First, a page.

The nonpartisan group Protect Democracy, which has litigated numerous cases against the administration, racked up a big win on Tuesday. “A federal court in Texas issued a nationwide injunction blocking the Trump administration from using Department of Defense military construction funds to build a wall along the Southern U.S. border and a declaration that the emergency proclamation was unlawful,” Protect Democracy said in a written opinion. “The injunction was sought by a bipartisan legal team that includes Protect Democracy on behalf of El Paso County, Texas, and the Border Network for Human Rights in a lawsuit that claimed President Trump’s February national emergency proclamation was illegal and unconstitutional.”

The case stemmed from Trump’s emergency declaration, which plaintiffs claimed violated the Consolidated Appropriations Act of 2019, that “prohibits the administration from increasing that funding beyond what Congress expressly approved.” The president’s attempt to snatch money from the Pentagon was invalid because “it sought to override Congress’s decision not to fund further border wall construction” and invade Congress’s appropriations power.

As is often the case, Trump’s own words and actions did him in:

Trump declared the emergency only after months of failed attempts to obtain additional funding for his border wall culminated in the longest U.S. government shutdown in history. He even publicly acknowledged that there was no urgency, saying “I didn’t need to do this, but I’d rather do it much faster.” The administration then moved to transfer $8.1 billion for border wall construction efforts — $6.7 billion more than the $1.375 billion approved by Congress — in an attempt to sidestep Congress’s constitutional role as the appropriator of government money.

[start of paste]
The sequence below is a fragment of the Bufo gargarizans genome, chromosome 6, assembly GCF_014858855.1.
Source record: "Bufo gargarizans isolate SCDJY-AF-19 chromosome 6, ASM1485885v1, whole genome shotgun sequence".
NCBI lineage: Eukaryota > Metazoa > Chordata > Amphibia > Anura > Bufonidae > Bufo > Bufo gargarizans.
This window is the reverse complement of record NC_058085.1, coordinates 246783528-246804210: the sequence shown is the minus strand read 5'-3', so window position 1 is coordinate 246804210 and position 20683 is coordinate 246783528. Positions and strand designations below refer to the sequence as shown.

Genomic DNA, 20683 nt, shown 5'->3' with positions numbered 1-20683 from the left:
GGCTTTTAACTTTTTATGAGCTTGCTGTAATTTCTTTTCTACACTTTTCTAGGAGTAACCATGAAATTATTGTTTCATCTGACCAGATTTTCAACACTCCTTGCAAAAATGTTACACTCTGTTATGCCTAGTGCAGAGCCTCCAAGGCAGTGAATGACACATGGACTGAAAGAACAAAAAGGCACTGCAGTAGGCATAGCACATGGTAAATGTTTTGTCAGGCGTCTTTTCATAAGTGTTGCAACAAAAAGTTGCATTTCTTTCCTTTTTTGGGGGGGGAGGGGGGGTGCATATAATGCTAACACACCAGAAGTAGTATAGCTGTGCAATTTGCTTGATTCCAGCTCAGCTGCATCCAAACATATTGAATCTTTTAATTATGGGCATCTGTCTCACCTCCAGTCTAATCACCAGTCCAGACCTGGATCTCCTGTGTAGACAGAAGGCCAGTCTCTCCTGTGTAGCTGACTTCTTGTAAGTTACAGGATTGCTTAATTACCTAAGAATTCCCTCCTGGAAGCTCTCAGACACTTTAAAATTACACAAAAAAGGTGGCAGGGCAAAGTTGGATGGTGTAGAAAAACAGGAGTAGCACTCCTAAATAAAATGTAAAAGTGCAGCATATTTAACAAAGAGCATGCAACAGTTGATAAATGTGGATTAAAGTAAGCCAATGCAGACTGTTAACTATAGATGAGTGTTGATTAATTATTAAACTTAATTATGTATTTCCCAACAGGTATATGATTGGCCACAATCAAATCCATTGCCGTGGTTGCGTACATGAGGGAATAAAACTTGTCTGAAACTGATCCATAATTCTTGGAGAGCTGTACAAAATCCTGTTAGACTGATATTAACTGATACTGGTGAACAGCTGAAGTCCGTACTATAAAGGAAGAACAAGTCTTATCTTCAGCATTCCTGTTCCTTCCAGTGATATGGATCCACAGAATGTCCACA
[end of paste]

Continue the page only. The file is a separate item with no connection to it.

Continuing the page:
The court, as others have done in a variety of contexts, rebuffed Trump’s claims to unfettered power under the the National Emergencies Act. “The administration’s position, had it been accepted, would have significantly weakened Congress’s appropriations power by giving the president power to override appropriations decisions using the National Emergencies Act — unless Congress musters a veto-proof majority to disapprove. It also would have changed the presumption that the executive branch cannot spend money unless Congress specifically approves it.” What is frightful is that Trump’s Justice Department adopted such an implausible position and engaged in a direct attack on the separation of powers.

In finding that the West Texas city would suffer irreparable harm, the U.S District Court for the Western District of Texas said, “Defendants will divert $20 million away from a planned military construction project at Fort Bliss in El Paso County. Fort Bliss is the lifeblood of the El Paso economy, contributing billions of dollars and creating thousands of jobs. Losing funds that had been appropriated for use at Fort Bliss creates the imminent prospect of economic harm to El Paso County.” It is striking how little the administration cares about the citizens of Texas, who also received no help from the state’s two Republican U.S. senators — John Cornyn and Ted Cruz — who are supposed to be representing their interests and defending the Constitution. Perhaps in 2020, Texans will remember which party was willing to inflict billions of dollars in harm to their economy.